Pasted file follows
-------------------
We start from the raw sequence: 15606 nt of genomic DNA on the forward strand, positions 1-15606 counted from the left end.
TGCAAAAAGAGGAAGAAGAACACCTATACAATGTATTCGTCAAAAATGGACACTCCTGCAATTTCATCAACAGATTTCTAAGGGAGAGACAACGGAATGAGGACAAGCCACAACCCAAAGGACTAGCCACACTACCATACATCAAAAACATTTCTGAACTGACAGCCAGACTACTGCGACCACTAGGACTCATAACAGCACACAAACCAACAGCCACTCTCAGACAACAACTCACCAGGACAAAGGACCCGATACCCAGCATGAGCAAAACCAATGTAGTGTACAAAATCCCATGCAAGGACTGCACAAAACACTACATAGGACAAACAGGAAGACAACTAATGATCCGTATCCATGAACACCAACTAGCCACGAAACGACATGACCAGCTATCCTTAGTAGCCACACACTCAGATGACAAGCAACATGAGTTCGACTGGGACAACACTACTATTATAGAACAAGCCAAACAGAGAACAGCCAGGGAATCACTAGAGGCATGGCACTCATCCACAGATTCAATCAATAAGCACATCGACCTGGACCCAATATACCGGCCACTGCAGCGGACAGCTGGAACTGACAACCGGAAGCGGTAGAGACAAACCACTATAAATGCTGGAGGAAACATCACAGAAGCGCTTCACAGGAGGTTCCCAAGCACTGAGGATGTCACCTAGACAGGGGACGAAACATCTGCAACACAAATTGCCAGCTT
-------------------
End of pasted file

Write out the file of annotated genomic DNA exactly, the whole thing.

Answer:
We start from the raw sequence: 15606 nt of genomic DNA on the forward strand, positions 1-15606 counted from the left end.
TGCAAAAAGAGGAAGAAGAACACCTATACAATGTATTCGTCAAAAATGGACACTCCTGCAATTTCATCAACAGATTTCTAAGGGAGAGACAACGGAATGAGGACAAGCCACAACCCAAAGGACTAGCCACACTACCATACATCAAAAACATTTCTGAACTGACAGCCAGACTACTGCGACCACTAGGACTCATAACAGCACACAAACCAACAGCCACTCTCAGACAACAACTCACCAGGACAAAGGACCCGATACCCAGCATGAGCAAAACCAATGTAGTGTACAAAATCCCATGCAAGGACTGCACAAAACACTACATAGGACAAACAGGAAGACAACTAATGATCCGTATCCATGAACACCAACTAGCCACGAAACGACATGACCAGCTATCCTTAGTAGCCACACACTCAGATGACAAGCAACATGAGTTCGACTGGGACAACACTACTATTATAGAACAAGCCAAACAGAGAACAGCCAGGGAATCACTAGAGGCATGGCACTCATCCACAGATTCAATCAATAAGCACATCGACCTGGACCCAATATACCGGCCACTGCAGCGGACAGCTGGAACTGACAACCGGAAGCGGTAGAGACAAACCACTATAAATGCTGGAGGAAACATCACAGAAGCGCTTCACAGGAGGTTCCCAAGCACTGAGGATGTCACCTAGACAGGGGACGAAACATCTGCAACACAAATTGCCAGCTT